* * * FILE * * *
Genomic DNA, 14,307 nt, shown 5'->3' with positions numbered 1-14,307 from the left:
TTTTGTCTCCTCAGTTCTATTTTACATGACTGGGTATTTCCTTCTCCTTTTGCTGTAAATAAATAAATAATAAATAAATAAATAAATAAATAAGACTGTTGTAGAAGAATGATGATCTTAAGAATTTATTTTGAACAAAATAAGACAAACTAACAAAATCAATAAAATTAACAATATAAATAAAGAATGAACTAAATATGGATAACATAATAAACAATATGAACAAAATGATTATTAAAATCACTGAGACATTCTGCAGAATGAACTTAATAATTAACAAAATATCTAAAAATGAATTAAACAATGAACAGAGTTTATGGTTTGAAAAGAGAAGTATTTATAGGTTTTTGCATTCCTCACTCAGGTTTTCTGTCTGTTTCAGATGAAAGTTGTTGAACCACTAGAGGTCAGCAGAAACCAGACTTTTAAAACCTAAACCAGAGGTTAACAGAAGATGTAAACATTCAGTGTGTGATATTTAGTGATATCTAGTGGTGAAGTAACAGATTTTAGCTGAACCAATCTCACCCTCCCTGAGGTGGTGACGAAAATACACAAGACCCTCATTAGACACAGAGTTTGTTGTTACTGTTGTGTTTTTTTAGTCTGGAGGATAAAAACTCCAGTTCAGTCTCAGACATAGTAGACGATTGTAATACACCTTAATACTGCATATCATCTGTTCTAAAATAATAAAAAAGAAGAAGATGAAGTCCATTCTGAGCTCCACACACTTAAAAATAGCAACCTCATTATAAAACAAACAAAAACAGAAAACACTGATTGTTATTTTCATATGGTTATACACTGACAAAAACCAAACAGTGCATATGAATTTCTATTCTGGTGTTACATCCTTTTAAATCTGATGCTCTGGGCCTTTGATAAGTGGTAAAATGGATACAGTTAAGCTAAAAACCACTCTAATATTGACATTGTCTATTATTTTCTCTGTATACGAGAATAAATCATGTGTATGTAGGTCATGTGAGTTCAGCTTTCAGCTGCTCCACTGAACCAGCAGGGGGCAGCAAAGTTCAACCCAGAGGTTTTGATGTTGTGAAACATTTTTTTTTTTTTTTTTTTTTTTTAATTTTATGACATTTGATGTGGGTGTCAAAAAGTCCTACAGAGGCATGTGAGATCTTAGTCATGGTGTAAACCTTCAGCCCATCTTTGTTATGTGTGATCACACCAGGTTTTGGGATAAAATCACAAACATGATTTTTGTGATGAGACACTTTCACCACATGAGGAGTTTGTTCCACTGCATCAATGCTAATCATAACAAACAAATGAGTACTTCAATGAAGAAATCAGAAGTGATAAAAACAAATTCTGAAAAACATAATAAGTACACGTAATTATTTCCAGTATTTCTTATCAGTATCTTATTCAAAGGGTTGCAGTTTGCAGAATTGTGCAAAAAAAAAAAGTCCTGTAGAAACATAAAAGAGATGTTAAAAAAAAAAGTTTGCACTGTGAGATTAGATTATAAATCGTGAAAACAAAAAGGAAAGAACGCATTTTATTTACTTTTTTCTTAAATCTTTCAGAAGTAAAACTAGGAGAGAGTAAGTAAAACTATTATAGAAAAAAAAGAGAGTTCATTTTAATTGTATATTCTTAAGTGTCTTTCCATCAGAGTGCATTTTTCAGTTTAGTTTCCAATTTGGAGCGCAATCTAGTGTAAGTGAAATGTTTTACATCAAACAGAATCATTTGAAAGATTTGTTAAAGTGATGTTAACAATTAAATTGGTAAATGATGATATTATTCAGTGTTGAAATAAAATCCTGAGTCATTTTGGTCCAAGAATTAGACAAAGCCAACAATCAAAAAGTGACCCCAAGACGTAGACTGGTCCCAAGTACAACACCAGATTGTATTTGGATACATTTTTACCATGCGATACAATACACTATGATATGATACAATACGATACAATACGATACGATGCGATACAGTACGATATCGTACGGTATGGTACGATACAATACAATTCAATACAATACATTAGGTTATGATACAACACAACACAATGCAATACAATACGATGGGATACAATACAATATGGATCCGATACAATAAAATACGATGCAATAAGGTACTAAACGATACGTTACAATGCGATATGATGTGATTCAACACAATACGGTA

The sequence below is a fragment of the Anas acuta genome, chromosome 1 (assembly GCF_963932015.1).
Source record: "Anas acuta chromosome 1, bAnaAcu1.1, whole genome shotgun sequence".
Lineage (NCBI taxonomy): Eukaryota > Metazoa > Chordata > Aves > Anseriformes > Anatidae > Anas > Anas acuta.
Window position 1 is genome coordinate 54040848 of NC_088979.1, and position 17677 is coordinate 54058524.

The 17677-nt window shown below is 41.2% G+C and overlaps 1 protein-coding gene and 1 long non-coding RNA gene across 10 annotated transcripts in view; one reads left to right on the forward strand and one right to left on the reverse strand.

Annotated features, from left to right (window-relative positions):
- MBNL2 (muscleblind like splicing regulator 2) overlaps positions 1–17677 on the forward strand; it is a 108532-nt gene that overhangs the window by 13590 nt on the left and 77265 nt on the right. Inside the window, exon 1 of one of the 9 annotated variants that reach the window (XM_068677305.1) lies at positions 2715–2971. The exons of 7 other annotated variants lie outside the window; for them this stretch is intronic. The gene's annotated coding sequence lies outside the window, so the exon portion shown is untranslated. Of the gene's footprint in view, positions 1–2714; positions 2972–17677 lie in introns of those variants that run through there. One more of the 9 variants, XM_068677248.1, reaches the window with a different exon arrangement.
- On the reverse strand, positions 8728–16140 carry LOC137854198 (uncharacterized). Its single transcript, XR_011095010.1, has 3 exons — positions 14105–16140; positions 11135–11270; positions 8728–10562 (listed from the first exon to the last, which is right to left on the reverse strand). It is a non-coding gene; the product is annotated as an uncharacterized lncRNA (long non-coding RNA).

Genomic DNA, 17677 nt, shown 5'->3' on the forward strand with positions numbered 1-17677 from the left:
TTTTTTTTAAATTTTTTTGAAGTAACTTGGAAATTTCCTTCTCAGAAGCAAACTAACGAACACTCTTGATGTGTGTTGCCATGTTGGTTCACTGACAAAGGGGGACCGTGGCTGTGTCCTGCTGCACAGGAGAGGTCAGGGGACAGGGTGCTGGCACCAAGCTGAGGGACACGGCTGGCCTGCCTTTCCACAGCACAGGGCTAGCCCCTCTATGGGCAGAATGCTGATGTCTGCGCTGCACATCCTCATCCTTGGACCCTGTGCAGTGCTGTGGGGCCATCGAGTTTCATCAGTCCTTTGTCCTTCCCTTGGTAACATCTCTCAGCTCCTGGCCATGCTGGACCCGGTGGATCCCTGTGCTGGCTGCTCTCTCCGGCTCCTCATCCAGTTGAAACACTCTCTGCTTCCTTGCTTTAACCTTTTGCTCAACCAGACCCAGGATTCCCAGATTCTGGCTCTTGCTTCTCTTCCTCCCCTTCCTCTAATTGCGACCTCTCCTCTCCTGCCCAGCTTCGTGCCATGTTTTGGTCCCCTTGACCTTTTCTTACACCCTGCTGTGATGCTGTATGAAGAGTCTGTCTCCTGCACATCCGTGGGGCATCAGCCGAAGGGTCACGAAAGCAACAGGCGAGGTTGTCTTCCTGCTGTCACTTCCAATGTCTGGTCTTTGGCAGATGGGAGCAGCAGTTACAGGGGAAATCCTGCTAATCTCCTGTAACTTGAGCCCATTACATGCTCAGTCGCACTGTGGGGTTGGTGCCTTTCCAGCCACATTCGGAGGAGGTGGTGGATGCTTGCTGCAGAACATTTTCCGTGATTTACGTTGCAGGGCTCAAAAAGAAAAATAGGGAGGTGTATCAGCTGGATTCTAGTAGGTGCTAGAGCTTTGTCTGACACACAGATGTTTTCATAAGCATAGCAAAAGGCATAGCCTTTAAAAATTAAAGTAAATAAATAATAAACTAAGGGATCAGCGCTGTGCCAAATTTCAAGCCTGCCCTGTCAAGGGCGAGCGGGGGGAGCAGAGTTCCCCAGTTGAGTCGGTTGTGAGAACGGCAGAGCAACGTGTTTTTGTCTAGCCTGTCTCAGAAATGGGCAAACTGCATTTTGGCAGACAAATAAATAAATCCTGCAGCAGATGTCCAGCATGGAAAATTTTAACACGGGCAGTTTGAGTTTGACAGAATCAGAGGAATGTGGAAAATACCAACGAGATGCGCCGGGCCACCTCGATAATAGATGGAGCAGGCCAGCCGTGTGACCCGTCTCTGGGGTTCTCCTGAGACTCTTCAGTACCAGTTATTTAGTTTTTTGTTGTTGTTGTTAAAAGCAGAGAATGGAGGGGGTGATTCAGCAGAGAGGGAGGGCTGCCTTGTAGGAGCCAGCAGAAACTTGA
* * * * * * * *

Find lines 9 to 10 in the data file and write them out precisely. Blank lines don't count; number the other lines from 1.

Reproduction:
- MBNL2 (muscleblind like splicing regulator 2) overlaps positions 1–17677 on the forward strand; it is a 108532-nt gene that overhangs the window by 13590 nt on the left and 77265 nt on the right. Inside the window, exon 1 of one of the 9 annotated variants that reach the window (XM_068677305.1) lies at positions 2715–2971. The exons of 7 other annotated variants lie outside the window; for them this stretch is intronic. The gene's annotated coding sequence lies outside the window, so the exon portion shown is untranslated. Of the gene's footprint in view, positions 1–2714; positions 2972–17677 lie in introns of those variants that run through there. One more of the 9 variants, XM_068677248.1, reaches the window with a different exon arrangement.
- On the reverse strand, positions 8728–16140 carry LOC137854198 (uncharacterized). Its single transcript, XR_011095010.1, has 3 exons — positions 14105–16140; positions 11135–11270; positions 8728–10562 (listed from the first exon to the last, which is right to left on the reverse strand). It is a non-coding gene; the product is annotated as an uncharacterized lncRNA (long non-coding RNA).